Lessons from History: Why do Certain Emerging Democracies Provide Particularly Fertile Ground for the Abuse of Office by Public Officials and Other Forms of Corruption?
Paper presented at the 2013 CLEA Conference in Durban
Steve Pete and David Hulme
School of Law, University of KwaZulu-Natal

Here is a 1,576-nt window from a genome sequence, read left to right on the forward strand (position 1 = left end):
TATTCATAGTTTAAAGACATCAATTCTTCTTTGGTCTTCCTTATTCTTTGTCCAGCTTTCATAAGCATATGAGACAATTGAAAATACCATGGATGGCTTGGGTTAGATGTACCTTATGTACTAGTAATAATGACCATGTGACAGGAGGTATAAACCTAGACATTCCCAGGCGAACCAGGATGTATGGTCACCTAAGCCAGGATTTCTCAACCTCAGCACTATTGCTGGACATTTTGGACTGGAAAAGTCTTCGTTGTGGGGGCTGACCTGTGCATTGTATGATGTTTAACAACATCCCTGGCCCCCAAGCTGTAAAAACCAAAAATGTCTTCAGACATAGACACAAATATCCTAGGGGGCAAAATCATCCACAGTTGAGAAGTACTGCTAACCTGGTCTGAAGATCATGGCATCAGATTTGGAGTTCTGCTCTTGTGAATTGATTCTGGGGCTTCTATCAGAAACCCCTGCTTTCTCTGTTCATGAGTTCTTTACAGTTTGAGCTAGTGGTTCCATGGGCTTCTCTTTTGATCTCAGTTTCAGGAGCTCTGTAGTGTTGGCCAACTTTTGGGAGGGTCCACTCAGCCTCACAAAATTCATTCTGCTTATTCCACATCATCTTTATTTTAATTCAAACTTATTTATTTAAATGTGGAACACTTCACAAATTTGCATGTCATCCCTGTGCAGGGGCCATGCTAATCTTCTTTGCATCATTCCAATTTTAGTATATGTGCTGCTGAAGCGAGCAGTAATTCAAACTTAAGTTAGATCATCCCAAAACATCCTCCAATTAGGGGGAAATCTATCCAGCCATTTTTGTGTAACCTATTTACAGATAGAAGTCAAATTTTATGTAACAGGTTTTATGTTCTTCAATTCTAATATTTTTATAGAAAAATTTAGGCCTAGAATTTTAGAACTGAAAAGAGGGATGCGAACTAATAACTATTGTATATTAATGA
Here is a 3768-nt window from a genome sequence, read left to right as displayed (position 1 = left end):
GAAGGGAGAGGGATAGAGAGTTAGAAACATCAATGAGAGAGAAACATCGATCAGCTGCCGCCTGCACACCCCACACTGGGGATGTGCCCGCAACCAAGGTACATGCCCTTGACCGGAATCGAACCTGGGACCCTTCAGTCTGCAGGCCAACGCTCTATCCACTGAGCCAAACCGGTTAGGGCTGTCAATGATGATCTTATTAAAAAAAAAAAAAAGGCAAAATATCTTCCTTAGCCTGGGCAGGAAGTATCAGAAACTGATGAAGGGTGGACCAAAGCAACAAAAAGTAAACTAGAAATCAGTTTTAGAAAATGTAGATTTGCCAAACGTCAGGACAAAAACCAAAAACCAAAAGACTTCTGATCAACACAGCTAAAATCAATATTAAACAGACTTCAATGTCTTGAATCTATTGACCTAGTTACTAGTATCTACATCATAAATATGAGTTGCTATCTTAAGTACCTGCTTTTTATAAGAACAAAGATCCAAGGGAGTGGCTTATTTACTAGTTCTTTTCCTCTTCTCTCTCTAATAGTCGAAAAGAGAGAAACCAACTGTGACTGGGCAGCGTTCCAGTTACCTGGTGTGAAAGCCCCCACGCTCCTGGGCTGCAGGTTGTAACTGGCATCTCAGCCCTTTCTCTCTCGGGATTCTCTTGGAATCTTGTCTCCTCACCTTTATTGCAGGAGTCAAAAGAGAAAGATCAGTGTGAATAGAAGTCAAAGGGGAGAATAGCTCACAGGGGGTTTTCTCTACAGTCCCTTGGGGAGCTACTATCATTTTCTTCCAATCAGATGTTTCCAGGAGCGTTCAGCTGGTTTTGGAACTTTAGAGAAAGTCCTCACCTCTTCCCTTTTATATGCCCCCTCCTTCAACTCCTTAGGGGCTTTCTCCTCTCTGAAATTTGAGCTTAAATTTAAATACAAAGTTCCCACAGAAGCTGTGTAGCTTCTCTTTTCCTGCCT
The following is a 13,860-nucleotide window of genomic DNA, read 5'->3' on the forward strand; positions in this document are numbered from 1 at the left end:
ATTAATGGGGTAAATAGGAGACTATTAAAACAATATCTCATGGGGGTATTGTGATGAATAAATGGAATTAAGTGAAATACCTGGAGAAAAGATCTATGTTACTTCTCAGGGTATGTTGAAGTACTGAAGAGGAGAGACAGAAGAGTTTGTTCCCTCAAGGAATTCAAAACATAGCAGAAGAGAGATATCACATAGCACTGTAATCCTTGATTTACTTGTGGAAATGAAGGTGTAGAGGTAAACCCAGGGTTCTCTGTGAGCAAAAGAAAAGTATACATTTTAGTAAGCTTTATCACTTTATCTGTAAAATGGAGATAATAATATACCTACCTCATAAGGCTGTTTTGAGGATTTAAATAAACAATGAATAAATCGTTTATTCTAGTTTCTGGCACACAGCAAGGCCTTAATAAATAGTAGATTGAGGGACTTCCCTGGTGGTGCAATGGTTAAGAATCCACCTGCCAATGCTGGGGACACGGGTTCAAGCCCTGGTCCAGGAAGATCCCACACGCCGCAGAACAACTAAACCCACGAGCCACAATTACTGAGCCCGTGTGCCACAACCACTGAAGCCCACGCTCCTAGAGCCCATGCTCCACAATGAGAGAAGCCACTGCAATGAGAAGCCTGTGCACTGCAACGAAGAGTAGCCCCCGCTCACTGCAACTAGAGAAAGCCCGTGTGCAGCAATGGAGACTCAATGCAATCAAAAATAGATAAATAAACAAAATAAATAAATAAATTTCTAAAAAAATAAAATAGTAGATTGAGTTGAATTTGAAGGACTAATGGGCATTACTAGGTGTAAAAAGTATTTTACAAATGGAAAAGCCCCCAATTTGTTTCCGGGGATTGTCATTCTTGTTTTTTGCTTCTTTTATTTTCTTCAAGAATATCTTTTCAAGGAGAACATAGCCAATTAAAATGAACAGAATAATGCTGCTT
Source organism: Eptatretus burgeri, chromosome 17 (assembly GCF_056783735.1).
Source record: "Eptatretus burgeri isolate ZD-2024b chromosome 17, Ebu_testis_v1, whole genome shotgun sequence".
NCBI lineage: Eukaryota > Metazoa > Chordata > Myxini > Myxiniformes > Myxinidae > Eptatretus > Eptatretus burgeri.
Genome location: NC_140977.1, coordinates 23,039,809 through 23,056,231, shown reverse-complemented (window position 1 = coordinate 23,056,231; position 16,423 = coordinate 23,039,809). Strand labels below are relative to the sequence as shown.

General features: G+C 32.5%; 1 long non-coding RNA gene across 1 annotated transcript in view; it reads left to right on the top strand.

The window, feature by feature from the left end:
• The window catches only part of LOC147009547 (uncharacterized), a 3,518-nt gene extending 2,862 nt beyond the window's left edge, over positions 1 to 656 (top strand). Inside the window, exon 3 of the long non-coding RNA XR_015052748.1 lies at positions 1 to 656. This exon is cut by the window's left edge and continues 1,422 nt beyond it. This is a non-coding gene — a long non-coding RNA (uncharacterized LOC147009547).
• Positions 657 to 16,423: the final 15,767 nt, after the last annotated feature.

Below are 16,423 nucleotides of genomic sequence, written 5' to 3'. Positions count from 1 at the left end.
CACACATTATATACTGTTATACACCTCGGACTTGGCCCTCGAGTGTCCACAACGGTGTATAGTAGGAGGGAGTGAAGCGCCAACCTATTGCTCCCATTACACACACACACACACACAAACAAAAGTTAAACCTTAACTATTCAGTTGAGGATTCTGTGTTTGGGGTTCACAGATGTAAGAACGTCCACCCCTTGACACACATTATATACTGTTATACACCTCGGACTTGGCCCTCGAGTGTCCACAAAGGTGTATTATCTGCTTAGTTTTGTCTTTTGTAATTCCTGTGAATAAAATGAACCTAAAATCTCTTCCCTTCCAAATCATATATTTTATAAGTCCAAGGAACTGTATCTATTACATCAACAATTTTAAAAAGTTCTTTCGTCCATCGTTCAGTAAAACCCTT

Certain developing democracies appear to be particularly prone to the abuse of office by public officials, as well as other forms of corruption. It is the contention of this paper that one reason for this state of affairs may be general confusion surrounding the very nature of ‘democracy’ itself. In general terms, what is meant by ‘constitutional democracy’ is often confused in the public mind with simple ‘majoritarian democracy’. A failure to consolidate the principles of ‘constitutional democracy’, in the true sense of the term, provides fertile ground for corruption and other forms of abuse. In order to illustrate this point, this paper adopts as a ‘case study’ a controversy which has arisen around a proposed assessment by the government of South Africa, of the decisions of the country’s Constitutional Court. Certain members of South Africa’s legal fraternity are concerned that the ‘assessment’ will constitute undue interference with the independence of the judiciary. The paper traces and analyses the developing controversy, and then attempts to draw lessons from history by comparing the current clash between the South African Executive and Judiciary to a similar clash which took place in seventeenth century England. The paper concludes that such clashes appear to be fairly common, particularly in young democracies in which democratic institutions are yet to be properly consolidated. The implications for developing democracies within the Commonwealth are discussed.